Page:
Alphonse-Marie-Adolphe de Neuville, “The Dispatch-Bearer” (1880), oil on canvas, 51 1/4 x 84 inches (image via metmuseum.org)
Having declared himself sick of “the incessant deluge of human stupidity,” Jean Des Esseintes, the protagonist of Joris-Karl Huysmans’s novel Against Nature (À Rebours, 1894), enters into an extravagant self-quarantine in a house outside Paris. There, he engineers sense experiences more affecting than anything he’s known in society. He remakes one room to look and smell like a ship’s hull; he tragically encrusts a pet tortoise with gemstones; he hybridizes exotic plants with colors so original they resemble artificial flowers. His homemade perfumes and cocktails are so invigorating they activate multiple senses at once, simulating poetry and music.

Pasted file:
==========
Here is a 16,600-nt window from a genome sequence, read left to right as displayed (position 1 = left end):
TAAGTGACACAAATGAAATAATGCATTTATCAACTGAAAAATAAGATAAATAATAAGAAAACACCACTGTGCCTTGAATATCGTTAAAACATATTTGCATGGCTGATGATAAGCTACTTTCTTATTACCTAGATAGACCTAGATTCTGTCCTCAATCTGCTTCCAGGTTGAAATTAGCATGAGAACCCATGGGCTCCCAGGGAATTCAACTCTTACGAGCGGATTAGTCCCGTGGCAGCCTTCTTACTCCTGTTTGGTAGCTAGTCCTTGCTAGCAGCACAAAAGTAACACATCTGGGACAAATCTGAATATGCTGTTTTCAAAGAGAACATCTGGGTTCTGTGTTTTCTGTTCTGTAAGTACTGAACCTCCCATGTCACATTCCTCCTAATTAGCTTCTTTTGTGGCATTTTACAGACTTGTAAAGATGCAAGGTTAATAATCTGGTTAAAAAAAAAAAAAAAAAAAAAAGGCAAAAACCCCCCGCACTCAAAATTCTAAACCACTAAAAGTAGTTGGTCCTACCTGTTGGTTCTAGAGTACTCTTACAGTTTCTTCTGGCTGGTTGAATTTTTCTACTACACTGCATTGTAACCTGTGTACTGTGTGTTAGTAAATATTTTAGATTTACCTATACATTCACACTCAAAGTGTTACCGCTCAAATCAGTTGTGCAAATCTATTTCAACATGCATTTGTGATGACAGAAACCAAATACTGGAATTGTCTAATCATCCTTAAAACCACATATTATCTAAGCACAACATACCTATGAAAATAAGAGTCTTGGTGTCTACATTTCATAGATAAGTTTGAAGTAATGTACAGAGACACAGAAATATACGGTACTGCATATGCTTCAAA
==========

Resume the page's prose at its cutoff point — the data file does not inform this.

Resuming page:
Against Nature riveted an up-and-coming generation of European writers and artists, further liberating them from realism by showing it to be as artificial as any other artistic approach. The novel distilled ideas Huysmans had been developing in extensive writing about contemporary art; this writing formed the basis for the exhibition Joris-Karl Huysmans Art Critic. From Degas to Grünewald, in the Eye of Francesco Vezzoli at the Musée d’Orsay in Paris, which wrapped up this past March.